Power relations in companies have changed with the arrival of new, more vocal and less “obedient” new generations. We currently hear many team leaders complain about the need to explain the purpose of each task and objective, and even in some cases, report mistreatment by the people they are in charge of.

There are three key actions that we can carry out as a company in face of this situation:

  1. Make all collaborators in a team responsible for the improvement of the work climate. A great deal of work has been conducted in companies for the improvement of labor climate; however, almost all of the responsibility is assigned to the team leader, where he even occasionally receives all of the “pressure” of ensuring that all of his reports are “happy”, which is clearly an impossible task.

For this reason, many organizations are migrating to work 360 work climate thermometers, where the impact of each person on the team is measured, regardless of the role that they play. These relationship maps help identify the quality of formal and informal leadership, seeking to channel the relationships between all people toward the group’s objectives in a positive manner.

  1. Connecting each team member with the purpose of his role. Lately, more has been done to ensure that each person truly understands the “why” of what each person within the organization does in a broader context, that is, the human impact of the task that is performed; in other words, in the reasons that give meaning to each person’s work, beyond the economic contribution.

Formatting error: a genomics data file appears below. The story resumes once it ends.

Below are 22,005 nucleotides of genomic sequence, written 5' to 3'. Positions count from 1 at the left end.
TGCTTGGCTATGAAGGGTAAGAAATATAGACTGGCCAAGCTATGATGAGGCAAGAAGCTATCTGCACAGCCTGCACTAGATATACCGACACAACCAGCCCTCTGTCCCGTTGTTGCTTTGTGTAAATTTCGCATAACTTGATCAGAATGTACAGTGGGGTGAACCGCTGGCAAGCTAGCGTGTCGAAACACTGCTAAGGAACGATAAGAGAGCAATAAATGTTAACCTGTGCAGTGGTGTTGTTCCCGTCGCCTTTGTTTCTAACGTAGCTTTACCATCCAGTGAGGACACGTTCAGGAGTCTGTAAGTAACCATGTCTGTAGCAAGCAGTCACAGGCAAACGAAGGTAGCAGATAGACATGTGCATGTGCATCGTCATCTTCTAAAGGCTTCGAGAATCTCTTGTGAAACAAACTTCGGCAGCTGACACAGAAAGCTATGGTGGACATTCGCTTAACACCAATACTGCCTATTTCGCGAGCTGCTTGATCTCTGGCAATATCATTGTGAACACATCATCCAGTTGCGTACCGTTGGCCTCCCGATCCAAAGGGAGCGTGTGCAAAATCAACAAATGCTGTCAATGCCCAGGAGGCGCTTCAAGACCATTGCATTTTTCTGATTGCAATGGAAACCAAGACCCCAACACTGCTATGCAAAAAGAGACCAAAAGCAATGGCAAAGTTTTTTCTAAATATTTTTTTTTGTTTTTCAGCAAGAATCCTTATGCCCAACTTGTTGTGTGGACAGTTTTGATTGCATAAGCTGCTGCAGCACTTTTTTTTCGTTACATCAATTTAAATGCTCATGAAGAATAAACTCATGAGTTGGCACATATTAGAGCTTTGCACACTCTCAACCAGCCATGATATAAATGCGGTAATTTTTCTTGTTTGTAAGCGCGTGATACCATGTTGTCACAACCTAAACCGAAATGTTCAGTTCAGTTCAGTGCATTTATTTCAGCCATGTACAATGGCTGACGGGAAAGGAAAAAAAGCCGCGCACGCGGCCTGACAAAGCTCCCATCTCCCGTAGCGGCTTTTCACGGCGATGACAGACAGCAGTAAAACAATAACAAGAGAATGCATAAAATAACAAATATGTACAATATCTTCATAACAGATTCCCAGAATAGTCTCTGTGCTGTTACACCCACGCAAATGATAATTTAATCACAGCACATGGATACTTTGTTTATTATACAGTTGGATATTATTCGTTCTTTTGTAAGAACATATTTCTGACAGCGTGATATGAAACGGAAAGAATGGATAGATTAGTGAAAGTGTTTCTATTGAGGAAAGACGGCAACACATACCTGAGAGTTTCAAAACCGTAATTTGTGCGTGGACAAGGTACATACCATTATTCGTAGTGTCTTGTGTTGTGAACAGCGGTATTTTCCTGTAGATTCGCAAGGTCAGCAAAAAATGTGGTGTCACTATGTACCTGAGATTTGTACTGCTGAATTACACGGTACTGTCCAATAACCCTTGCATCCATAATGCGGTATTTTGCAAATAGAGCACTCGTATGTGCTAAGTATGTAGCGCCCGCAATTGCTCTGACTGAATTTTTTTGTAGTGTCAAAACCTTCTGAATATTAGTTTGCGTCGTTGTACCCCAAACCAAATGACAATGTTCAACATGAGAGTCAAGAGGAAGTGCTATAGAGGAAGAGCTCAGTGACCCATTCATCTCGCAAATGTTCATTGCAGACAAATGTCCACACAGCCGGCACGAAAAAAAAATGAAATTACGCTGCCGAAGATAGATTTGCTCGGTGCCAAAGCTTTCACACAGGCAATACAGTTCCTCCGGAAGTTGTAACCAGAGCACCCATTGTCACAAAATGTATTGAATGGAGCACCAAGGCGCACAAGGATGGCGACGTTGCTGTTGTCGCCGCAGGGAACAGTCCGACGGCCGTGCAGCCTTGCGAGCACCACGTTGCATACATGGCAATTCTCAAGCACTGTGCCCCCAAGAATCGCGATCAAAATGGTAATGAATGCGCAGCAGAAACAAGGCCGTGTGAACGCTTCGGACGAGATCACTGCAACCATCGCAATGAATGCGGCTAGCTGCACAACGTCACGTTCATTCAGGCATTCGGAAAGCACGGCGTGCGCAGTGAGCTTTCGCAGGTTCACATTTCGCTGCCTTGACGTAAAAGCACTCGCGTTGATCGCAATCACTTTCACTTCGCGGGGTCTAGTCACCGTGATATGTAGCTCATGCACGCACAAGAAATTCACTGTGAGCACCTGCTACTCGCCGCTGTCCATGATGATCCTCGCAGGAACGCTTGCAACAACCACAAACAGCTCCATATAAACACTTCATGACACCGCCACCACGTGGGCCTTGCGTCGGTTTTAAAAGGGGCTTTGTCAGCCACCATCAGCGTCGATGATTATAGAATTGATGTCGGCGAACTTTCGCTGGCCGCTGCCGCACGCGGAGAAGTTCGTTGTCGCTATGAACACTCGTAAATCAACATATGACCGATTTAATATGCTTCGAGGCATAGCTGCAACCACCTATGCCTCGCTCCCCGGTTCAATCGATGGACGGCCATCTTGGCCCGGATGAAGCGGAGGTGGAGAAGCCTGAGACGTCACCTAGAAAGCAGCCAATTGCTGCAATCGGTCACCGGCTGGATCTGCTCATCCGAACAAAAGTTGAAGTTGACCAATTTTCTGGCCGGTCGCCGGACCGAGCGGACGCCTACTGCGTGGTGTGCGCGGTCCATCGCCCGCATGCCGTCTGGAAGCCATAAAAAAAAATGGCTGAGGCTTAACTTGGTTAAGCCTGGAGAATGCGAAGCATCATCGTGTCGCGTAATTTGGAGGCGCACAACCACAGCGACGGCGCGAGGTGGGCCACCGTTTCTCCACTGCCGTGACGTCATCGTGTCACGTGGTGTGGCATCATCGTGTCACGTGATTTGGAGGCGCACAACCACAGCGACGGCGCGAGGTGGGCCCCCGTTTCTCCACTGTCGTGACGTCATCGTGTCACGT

This is not an easy task, first because it has to be sufficiently inspiring or relevant in face of each person’s motivators and, second, because it has to be a continuous task. In this sense, some organizations have implemented the practice of connecting the collaborators from the support areas with the final client or with the consumer of their products and/or services, in such a way that he has first-hand knowledge of the benefits that his task generates in those groups of people.

  1. Monitoring the relationship between collaborators and leaders through cross-sectional surveys, labor pulse surveys or complaint hotlines. Passive turnover requires very constant and in-depth measurements in order to be identified, for this reason an evolution of monitoring mechanisms and even the cross-analysis of different measurements that enable the identification trends or symptoms that allow the determination of this phenomenon are required.

Work climate surveys are no longer sufficient, the analysis of averages becomes inaccurate and dangerous, thus, the participation of collaborators in internal risk monitoring networks is one of the tools that can contribute to timely interventions in this type of organizational problems.

We ultimately need open and empathic organizations, where emotional problems are treated with the same level of priority as issues that affect productivity but, above all, where people truly feel good and are motivated to achieve better things.